A Summary of Ecofeminism According to:

Engendering a Peaceful Planet:
Ecology, Economy, and Ecofeminism in Contemporary Context

by Ynestra King

Penelope Howes
usmvaw.com

According to King, ecofeminism links peace and ecology that strives for “societies free of violence, with nature-friendly technologies and sustainable economies that are respectful of place and culture” (p.15). The author directly links militarism and its effects on the environment surrounding it, including: “its production of weapons and waste in the ecological devastation of war” (p.16). There is a movement in the ecofeminst realm to bring visibility to these issues along with assessing the long-term effects that war has on people and nature.

King refers to this movement as the “ecofeminst theoretical project”, which is divided into four different focuses that all interrelate to one another to gain a comprehensive view of what ecofeminism seeks to uncover and make sense of. The first is, a “critique of modernity as well as capitalism and of the relationship between the two” (p.17). In this element, there is a strong resistance to “sameness”, being the poisoning factor to the evolution of humanity and the environment. The second focus is, to “critique and redefine ‘reason’ and ‘science’ to include ways of knowing other than those of modern Western science” (p.18). This calls attention to the ways in which a “decentralized science” would benefit our understanding of the world around us and shine the light on the important and ever present impacts that militarism has on our “peaceful planet”.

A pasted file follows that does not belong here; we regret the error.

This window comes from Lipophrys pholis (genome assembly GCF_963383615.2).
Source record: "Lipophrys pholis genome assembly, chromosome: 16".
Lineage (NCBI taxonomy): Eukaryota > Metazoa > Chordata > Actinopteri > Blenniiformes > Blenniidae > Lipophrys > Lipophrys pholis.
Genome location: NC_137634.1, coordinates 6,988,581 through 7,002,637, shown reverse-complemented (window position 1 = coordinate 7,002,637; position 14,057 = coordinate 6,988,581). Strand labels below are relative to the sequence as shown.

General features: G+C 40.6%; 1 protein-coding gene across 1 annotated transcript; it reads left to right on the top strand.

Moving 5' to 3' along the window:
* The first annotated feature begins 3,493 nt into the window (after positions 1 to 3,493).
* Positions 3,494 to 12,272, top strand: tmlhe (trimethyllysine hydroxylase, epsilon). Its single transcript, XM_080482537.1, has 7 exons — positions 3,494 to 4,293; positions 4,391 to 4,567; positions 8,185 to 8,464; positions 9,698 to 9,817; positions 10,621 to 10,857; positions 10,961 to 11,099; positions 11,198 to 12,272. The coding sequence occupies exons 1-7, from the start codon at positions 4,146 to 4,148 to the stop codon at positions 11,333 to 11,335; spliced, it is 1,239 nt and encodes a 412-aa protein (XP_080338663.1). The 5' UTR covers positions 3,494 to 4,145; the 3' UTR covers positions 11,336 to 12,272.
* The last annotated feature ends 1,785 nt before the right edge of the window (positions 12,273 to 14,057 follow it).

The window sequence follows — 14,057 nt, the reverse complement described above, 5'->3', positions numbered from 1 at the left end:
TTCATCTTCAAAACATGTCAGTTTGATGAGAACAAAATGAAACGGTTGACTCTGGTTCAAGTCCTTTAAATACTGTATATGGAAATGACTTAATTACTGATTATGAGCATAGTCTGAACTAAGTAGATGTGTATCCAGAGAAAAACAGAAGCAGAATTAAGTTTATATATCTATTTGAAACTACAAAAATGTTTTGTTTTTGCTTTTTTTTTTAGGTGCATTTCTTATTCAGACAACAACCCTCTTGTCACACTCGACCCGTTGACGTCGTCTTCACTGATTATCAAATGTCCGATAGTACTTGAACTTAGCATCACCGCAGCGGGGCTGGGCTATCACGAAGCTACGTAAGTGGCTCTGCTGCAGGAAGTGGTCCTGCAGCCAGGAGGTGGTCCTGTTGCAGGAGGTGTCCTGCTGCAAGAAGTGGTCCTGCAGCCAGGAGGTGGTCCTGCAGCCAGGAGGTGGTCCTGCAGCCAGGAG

The third is, the “argument for why women worldwide are (often) the source of the knowledge on which the future depends and are therefore subjects of this revolution because of the socially assigned work…” (p.18). This “source of knowledge” is referred to by the author as the “science of the people”, because it is in fact the individual beliefs, experiences, and customs of women that create this greater knowledge that no form of science can embody. This third point is a great example of how feminism and ecology have a direct link to one another. The last focus of the “ecofeminst theoretical project” is by acknowledging “non-violence as a theory and practice of social change” and therefore linking “peace and ecology” (p.18). It is because of this acknowledgement that ecofeminism is able to critique and mobilize at the same time within this social movement.

King also disassociates ecofeminism from “feminist spirituality”, because ecofeminism directs its focus towards politics and does not seclude itself from a wide collective of knowing that feminist spirituality and religion can often do. The author also accounts for the fact that ecofeminism is actively critiquing and challenging the male-dominated ideologies of religion that play out in “social and political arrangements” (p.20). Overall, King offers that social justice, ecology, democracy, and peace are the interlinking qualities that ecofeminism offers in creating change within politics and theory.

King, Y. (1995). Engendering a Peaceful Planet: Ecology, Economy, and Ecofeminism in Contemporary Context. Women’s Studies Quarterly, 23(3/4), 15-21.

Ynestra King — Selected Bibliography:

Dangerous Intersections : Feminist Perspectives on Population, Environment, and Development : A Project of the Committee on Women, Population, and the Environment

What is Ecofeminism?

Rocking the Ship of State : Toward a Feminist Peace Politics 

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